The Pennsylvania Democratic Party doesn’t have its own platform, per a spokeswoman, and subscribes to one from the DNC:

Democrats are committed to protecting and advancing reproductive health, rights, and justice. We believe unequivocally, like the majority of Americans, that every woman should have access to quality reproductive health care services, including safe and legal abortion—regardless of where she lives, how much money she makes, or how she is insured. We believe that reproductive health is core to women’s, men’s, and young people’s health and wellbeing. We will continue to stand up to Republican efforts to defund Planned Parenthood health centers, which provide critical health services to millions of people. We will continue to oppose—and seek to overturn—federal and state laws and policies that impede a woman’s access to abortion, including by repealing the Hyde Amendment. We condemn and will combat any acts of violence, harassment, and intimidation of reproductive health providers, patients, and staff.

A spokeswoman for the party did not answer a question from The Incline about whether it supports or endorses anti-choice Democrats who don’t subscribe to the DNC platform.

But Nancy Mills, chair of the Allegheny County Democratic Committee, said it’s essentially up to the voters to decide what sort of candidate they want to support.

Allegheny County has the distinction of sending a high number of anti-choice Democrats to Harrisburg. That includes one of Pittsburgh’s three Democratic state senators, Jim Brewster, who was the only Democrat in the Senate to vote in favor of the 20-week abortion ban. At least two anti-choice House incumbents from the county — Dom Costa and Adam Ravenstahl — will be challenged in the 2018 primary, in part, because of that stance.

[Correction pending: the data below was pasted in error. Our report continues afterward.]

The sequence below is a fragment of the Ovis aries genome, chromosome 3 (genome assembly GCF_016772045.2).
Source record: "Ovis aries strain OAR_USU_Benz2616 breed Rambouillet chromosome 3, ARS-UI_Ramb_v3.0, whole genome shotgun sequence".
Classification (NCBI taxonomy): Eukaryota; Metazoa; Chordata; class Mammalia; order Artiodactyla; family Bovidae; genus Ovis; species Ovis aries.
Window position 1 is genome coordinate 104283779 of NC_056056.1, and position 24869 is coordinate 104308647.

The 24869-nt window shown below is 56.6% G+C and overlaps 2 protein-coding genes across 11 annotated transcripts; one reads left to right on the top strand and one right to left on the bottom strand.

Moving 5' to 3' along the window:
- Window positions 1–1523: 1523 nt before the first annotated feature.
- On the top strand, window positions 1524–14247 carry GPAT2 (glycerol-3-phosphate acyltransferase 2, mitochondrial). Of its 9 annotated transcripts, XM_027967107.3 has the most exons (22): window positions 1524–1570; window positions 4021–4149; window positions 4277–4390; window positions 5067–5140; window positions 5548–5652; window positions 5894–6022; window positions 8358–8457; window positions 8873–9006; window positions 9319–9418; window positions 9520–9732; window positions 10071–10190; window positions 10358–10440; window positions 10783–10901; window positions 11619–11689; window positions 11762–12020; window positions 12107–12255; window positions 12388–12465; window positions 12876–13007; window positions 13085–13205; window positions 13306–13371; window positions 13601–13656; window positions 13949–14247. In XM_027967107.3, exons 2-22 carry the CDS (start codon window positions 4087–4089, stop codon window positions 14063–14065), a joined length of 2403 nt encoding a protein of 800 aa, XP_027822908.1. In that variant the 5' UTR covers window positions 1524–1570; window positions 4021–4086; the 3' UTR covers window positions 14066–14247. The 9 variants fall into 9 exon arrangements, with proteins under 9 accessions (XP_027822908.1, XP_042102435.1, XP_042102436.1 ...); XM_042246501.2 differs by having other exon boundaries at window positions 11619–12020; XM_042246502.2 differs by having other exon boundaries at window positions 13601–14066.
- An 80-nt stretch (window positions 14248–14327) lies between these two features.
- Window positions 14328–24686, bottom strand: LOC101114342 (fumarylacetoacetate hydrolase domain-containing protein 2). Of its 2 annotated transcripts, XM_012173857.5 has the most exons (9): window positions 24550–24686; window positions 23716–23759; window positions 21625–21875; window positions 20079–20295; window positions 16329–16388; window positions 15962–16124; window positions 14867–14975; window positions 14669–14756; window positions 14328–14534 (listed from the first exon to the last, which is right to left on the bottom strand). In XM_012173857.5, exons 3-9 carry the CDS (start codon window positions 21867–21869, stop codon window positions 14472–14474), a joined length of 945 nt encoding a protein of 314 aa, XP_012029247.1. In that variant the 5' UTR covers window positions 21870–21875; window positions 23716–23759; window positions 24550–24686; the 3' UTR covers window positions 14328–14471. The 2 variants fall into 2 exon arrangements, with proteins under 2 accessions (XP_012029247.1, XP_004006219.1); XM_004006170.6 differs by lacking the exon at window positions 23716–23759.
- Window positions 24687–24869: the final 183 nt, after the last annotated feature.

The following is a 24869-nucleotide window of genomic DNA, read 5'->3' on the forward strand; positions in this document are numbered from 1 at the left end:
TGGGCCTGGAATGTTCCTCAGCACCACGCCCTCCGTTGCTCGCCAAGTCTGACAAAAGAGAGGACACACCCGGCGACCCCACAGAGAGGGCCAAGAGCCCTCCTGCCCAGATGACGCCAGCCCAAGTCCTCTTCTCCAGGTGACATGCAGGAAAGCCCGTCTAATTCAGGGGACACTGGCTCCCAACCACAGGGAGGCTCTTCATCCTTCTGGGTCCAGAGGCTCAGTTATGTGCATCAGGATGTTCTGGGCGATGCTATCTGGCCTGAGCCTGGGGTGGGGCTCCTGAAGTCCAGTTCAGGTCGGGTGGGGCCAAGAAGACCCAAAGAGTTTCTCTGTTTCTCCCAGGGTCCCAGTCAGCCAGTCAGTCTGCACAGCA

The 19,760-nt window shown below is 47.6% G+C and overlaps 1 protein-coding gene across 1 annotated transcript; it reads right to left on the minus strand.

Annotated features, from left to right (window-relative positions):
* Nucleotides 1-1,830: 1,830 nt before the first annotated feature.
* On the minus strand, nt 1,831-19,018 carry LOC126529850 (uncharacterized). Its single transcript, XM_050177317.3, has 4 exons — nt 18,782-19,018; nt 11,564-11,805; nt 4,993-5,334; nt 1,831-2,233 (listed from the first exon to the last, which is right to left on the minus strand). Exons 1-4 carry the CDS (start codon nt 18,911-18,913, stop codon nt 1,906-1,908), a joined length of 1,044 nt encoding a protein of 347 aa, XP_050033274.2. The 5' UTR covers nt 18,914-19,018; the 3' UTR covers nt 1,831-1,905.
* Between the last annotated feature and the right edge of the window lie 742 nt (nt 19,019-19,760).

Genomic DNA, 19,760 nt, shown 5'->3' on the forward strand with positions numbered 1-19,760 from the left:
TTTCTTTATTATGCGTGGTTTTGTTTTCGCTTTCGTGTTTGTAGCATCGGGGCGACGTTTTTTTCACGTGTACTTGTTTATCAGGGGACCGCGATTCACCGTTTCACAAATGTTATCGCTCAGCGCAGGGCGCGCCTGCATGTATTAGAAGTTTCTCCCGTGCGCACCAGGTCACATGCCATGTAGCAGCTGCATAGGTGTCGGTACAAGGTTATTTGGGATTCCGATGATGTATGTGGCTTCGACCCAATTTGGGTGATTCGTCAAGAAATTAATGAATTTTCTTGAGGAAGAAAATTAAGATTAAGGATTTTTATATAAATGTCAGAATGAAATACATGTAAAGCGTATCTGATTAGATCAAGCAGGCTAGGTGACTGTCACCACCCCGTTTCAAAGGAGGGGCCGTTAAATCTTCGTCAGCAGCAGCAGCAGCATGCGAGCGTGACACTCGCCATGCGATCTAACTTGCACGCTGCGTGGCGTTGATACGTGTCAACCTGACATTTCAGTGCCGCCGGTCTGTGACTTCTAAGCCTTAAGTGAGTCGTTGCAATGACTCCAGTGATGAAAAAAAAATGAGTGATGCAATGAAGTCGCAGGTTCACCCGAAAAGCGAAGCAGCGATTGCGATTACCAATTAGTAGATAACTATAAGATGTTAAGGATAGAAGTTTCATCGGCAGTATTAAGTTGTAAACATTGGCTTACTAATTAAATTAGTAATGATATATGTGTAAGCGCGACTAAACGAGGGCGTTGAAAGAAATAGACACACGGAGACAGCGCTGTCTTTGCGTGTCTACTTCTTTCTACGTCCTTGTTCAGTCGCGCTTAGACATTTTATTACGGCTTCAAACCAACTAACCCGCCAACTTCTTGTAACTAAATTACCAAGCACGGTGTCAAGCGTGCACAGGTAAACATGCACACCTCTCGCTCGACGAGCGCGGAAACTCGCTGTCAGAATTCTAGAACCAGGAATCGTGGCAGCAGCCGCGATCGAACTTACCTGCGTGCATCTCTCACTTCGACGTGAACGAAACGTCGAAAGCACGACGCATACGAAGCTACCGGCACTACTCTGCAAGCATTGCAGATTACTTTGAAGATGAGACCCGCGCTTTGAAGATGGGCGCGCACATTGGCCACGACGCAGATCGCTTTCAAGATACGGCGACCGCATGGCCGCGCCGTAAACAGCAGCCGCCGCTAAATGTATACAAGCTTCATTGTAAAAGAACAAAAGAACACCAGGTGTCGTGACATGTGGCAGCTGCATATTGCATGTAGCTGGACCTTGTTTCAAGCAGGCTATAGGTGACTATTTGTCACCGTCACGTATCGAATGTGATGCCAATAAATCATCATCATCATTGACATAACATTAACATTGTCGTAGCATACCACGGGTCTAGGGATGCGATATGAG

After the ban passed the Senate in February, Brewster’s spokesman told The Incline that the senator had heard from constituents in favor of the ban but not opposed to it.

Likewise, Mills said it’s up to each district’s constituents and party leaders to make their priorities known.

“[Candidates] deal directly with the people who are going to vote for them,” she said, adding that some areas of Allegheny County are more conservative while others are progressive. Mills said jobs, health care and education — as opposed to reproductive rights — are the issues that are most important to many areas of the county.

As chair, Mills said she would never tell a legislative district it had to endorse or oppose a candidate for any specific reason, including abortion.

“We don’t take a stand as a party,” she said.

A choice on pro-choice?

While a Democratic endorsement doesn’t say much about a candidate’s support for abortion access, there is a way for Pennsylvania voters to see which politicians support reproductive choice.